About 200 people, including tourists, assembled on Nov. 30 in the form of a giant ‘SOS’ on a beach in Spain’s Canary Island of Fuerteventura. Politically part of Spain, the Canaries are an archipelago in the Atlantic located just off the southwest coast of mainland Morocco. The action was an organized protest against the activities of company Repsol, which began drilling for oil in the archipelago on Nov. 18. The demonstration took place at the resort of Corralejo on the north coast of Fuerteventura, just 30 miles away from a site where Repsol is conducting a search for oil.
Repsol, a Spanish transnational corporation, has a history as dirty as the oil it handles. Though it does not share the notorious repute of capitalist monstrosities like BP or Shell, activists have accused the company of numerous human rights violations, negative social and cultural impacts on indigenous people, pollution of water, tax fraud, and responsibility for loss of biodiversity and deforestation in Argentina, Bolivia, and Ecuador. Repsol currently has operations in 14 Latin American countries. The corporation is also involved in the production of agrofuels, especially palm oil, which is a large contributor to rainforest depletion.
Canary Islanders have begun to stand up against Repsol’s attempts to take its dirty business to their area. “We wanted to reach the prospecting zone and declare there our deep rejection of oil prospecting in the Canaries,” said demonstrator Ezequiel Navio. “The Canaries have four national parks, 45 percent of its territory has some level of environmental protection, and it is an image that has taken three decades to build. Now it seems like none of it matters.”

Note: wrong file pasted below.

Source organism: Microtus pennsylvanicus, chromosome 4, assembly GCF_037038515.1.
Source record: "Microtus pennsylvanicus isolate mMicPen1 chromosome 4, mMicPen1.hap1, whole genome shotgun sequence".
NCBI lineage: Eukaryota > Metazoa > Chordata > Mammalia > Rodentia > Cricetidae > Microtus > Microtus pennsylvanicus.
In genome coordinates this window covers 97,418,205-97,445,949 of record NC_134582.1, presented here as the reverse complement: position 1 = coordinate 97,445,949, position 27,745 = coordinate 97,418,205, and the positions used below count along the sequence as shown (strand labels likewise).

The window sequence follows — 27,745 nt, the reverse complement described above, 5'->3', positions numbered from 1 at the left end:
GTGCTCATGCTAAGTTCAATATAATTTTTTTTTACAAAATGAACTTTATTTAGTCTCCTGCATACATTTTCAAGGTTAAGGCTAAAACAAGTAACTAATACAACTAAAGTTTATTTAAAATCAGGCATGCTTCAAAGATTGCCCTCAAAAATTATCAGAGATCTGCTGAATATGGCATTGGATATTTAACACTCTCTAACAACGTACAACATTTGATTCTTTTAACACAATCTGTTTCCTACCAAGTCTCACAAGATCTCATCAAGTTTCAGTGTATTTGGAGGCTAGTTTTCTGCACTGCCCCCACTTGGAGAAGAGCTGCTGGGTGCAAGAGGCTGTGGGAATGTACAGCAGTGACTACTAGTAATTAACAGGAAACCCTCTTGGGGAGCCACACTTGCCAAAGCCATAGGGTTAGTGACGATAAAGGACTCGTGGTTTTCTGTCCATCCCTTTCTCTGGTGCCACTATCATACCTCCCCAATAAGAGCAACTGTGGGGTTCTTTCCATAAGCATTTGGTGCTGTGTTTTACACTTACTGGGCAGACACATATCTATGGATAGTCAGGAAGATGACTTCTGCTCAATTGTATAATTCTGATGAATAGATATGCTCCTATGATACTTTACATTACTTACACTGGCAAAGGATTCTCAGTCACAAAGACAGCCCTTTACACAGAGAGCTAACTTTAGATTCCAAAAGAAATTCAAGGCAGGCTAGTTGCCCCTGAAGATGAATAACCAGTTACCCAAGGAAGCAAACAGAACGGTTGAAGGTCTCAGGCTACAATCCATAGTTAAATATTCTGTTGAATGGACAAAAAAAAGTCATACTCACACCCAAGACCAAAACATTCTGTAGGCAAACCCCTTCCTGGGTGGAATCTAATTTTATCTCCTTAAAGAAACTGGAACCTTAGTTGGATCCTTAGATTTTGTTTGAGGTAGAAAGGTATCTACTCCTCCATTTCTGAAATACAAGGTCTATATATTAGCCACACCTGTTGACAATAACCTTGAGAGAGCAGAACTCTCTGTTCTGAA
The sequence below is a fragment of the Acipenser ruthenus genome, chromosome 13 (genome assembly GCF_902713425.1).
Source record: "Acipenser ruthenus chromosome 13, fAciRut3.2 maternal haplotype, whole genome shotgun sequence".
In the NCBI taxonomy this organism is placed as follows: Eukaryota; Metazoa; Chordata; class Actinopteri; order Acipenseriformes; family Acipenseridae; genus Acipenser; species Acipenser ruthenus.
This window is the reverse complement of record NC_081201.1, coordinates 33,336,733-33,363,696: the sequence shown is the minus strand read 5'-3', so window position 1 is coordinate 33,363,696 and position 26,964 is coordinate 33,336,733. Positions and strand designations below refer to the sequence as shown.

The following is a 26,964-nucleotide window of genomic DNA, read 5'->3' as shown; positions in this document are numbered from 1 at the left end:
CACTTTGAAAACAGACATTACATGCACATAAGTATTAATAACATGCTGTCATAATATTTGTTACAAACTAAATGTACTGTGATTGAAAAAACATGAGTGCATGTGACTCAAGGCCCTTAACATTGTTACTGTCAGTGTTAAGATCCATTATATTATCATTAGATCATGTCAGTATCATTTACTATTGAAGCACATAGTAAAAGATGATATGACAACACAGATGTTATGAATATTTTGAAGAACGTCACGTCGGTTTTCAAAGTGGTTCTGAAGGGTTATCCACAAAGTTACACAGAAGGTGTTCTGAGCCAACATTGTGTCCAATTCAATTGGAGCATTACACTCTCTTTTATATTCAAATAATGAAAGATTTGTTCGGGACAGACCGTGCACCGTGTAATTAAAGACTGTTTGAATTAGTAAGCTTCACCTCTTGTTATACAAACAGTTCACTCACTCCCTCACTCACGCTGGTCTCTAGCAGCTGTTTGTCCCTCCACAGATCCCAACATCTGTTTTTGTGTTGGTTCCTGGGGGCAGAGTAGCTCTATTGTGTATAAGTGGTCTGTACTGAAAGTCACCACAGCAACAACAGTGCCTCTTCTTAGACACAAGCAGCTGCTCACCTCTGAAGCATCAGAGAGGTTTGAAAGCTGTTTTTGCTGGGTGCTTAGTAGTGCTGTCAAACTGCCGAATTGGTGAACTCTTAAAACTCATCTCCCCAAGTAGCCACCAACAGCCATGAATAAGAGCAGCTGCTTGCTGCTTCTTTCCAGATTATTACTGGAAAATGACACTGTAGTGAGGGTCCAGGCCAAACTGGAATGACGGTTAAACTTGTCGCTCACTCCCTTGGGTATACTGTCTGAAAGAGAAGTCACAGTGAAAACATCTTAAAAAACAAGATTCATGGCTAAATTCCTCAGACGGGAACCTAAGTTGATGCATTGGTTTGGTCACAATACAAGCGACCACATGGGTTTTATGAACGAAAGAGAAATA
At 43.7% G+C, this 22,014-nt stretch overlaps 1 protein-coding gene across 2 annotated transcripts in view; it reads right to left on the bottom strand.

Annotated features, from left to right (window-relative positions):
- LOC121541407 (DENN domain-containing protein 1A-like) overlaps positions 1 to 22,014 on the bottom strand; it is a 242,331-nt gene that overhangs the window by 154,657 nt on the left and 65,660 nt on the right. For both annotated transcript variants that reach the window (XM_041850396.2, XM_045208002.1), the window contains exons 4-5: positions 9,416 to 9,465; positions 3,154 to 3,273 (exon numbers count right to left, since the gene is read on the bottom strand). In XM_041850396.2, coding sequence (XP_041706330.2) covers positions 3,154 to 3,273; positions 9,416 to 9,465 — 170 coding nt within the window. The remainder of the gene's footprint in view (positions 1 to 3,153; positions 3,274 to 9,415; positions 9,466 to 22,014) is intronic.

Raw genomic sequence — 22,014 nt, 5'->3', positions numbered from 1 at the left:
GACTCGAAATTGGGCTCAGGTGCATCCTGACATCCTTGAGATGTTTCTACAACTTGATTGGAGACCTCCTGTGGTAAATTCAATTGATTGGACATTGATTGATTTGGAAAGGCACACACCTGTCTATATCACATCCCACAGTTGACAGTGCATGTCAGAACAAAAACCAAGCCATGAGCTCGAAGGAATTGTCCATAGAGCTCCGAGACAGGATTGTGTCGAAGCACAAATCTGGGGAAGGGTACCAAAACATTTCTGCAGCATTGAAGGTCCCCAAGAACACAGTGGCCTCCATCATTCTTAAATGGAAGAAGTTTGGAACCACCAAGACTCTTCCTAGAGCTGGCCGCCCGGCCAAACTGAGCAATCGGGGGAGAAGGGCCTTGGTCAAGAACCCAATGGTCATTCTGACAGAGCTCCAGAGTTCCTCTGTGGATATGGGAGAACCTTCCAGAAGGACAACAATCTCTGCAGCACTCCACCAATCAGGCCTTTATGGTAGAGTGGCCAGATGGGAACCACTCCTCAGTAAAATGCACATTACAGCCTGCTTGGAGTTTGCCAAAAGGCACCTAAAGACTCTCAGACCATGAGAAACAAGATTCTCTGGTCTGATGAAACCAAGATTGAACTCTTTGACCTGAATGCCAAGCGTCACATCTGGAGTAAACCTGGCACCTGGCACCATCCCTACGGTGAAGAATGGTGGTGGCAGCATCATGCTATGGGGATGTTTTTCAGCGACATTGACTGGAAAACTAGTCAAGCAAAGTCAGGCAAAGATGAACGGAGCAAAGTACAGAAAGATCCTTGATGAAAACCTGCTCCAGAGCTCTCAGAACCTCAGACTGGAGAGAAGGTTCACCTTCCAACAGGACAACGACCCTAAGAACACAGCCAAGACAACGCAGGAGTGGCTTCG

Some protesters joined the action on water – in sailboats, fishing boats, kayaks, and inflatable dinghies. Also present were notable environmental groups, including Greenpeace and the World Wildlife Fund. The local government has also campaigned against Repsol’s efforts, noting that a spill in the area would harm or endanger protected species, coral reefs, tourism, and fisheries.
“They don’t respect us,” said Claudia Morales, mayor of La Oliva, which is responsible for Coralejo. “We have demonstrated before all institutions in the Canaries, and in town halls and universities. We don’t want oil prospecting. We feel there is no respect for the decisions of the people of the Canaries.”
Spain imports nearly 80 percent of its energy, mostly fossil fuels, and many people of the Canary Islands maintain that they can no longer continue to delve into harmful oil exploration, especially when they have natural resources which have not yet been tapped. The islands have plentiful sun and wind, and many locals, including demonstrators, said they would rather see investment in renewable energy. They point to El Hierro as a powerful example, as that island claims to be the first in the world to have obtained 100 percent of its electric supply from renewable sources, thanks to the establishment of a large wind farm there.
“Our wealth is in our climate, our sky, our sea, and the archipelago’s extraordinary biodiversity and landscape,” said Canary Islands president Paulino Rivero. “Its value is that it’s natural and this is what attracts tourism. Oil is incompatible with tourism and a sustainable economy.” Noting a division between their government’s pro-oil stance and that opinion of the people, he added, “You have to listen to the people. There’s a serious discrepancy between what people here want and what the Spanish government wants. The problem we have is that some government departments have too close a relationship with Repsol.”
Photo: A protester holds a sign reading, ‘Canarians, one voice: No prospecting.’ Phys.org